Sarah (Supportive)

Understanding stress with the DISC styles

We all have moments when we experience stress.  When it hits, we feel it in our bodies and it impacts our ability to think clearly.  Some stress is motivating and encourages us. 

It causes us to kick into gear and get things done.  Other stress is depleting and exhausts us. It makes us want to shut down and withdraw from the situation.

As the co-author of Taking Flight!: Master the DISC Styles to Transform Your Career, Your Relationship…Your Life. I am fascinated by the various stress responses that people have to the same situation. By understanding the DISC system, individuals can actually anticipate or predict how someone will respond a specific scenario.  

Let’s examine the stress responses that are typical of people with the four DISC styles:


Dominant DISC style (D’s):

  1. Overstep boundaries
  2. Create anxiety in others
  3. Communicate with bluntness or sarcasm
  4. Act restlessly
  5. Overrule and steamroll others
  6. Make mistakes and are inattentive to details, logic
  7. Become easily dissatisfied with routine work
  8. Withdraw from the team

Interactive DISC Style (I’s):

  1. Act impulsively - heart over mind
  2. Reach inconsistent conclusions
  3. Make decisions solely on gut feelings
  4. Oversells
  5. Inattentive to detail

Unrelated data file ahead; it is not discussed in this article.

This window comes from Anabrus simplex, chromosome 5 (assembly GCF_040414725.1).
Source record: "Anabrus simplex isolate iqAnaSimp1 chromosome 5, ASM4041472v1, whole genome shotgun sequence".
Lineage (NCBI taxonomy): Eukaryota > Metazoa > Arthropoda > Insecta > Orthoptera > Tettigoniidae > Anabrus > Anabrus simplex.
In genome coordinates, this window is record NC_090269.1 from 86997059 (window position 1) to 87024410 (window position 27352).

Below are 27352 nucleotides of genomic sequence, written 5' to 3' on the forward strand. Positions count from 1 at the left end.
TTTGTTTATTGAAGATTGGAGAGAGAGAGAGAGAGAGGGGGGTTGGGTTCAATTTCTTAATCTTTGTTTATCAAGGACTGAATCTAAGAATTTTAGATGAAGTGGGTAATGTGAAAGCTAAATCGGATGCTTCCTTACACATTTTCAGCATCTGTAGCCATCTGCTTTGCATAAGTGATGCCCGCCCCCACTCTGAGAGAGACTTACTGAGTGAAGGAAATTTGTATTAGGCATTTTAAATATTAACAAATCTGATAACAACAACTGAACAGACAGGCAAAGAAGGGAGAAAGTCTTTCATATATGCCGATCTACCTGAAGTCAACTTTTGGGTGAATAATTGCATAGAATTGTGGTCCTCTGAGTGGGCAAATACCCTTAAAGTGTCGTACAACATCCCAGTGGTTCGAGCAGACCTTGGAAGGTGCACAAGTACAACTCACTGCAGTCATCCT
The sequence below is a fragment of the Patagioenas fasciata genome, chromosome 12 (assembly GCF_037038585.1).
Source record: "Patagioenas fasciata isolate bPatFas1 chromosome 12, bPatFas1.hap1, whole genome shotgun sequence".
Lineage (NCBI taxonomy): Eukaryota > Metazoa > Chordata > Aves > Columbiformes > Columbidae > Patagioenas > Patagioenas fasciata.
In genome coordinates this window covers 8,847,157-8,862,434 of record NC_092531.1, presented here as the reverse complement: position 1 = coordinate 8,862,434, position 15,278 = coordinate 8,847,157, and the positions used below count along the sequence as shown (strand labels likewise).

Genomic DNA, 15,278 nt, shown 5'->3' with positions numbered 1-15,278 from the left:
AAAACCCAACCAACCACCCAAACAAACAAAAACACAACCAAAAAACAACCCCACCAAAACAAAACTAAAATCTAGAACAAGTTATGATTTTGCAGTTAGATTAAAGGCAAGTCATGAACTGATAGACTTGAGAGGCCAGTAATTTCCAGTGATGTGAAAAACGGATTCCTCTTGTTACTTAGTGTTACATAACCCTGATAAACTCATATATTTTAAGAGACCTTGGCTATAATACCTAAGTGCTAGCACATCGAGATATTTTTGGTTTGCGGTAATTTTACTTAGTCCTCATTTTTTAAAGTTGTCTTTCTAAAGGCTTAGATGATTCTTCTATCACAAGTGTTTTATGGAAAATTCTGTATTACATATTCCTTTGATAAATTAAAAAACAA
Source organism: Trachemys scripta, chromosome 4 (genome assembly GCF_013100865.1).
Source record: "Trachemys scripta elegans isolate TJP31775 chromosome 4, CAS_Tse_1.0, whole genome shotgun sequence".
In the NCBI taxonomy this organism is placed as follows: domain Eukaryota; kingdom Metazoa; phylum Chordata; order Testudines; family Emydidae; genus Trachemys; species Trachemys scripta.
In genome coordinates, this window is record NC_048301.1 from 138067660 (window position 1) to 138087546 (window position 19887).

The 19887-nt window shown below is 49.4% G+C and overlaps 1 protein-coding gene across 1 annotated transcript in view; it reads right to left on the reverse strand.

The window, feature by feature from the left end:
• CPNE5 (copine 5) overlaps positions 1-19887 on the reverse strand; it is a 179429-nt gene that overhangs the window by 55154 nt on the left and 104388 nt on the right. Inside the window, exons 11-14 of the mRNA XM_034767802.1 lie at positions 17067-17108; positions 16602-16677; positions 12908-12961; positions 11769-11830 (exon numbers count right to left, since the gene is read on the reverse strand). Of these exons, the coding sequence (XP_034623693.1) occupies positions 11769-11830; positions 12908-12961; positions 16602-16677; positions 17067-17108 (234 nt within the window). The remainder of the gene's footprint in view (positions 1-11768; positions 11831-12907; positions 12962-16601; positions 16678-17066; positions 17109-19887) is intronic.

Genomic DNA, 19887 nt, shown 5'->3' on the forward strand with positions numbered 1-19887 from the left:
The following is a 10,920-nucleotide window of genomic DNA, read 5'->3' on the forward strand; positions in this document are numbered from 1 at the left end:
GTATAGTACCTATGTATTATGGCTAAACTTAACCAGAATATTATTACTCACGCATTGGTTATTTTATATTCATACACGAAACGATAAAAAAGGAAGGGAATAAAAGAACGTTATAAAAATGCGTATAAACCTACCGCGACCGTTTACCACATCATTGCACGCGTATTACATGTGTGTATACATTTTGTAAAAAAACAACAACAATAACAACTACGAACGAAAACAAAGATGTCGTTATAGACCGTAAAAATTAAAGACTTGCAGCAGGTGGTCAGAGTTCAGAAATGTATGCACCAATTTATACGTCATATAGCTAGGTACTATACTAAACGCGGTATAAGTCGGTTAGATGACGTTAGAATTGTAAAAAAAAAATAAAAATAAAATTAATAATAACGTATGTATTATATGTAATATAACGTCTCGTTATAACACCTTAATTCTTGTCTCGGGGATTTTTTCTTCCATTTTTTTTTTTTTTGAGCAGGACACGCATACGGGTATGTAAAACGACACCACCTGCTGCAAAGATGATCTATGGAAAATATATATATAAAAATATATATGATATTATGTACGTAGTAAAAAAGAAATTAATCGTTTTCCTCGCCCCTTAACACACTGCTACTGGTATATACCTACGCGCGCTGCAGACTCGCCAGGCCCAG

6. Trust people indiscriminately
  7. Apply superficial analysis
  8. Have difficulty estimated time needed
  9. Stimulate anxiety in others

Supportive DISC style (S’s):

  1. Insist on maintaining status quo
  2. Do things the way they were always done
  3. Take a long time to adjust
  4. Have trouble juggling multiple tasks
  5. Need full information to feel comfortable
  6. Difficulty with innovation
  7. Wait for orders before beginning
  8. Need help starting unstructured tasks
  9. Appear calm while they internalize stress

Conscientious DISC style (C’s):

  1. Seeks excessive feedback and direction
  2. Hesitant to react without precedent
  3. Bound by key procedures and methods
  4. Get bogged down in decision-making
  5. Resist delegated tasks
  6. Need full explanation before acting
  7. Avoid involvement when threatened
  8. Yield position to avoid controversy
  9. Focus exclusively on their tasks
  10. Appear calm while they internalize stress

Merrick Rosenberg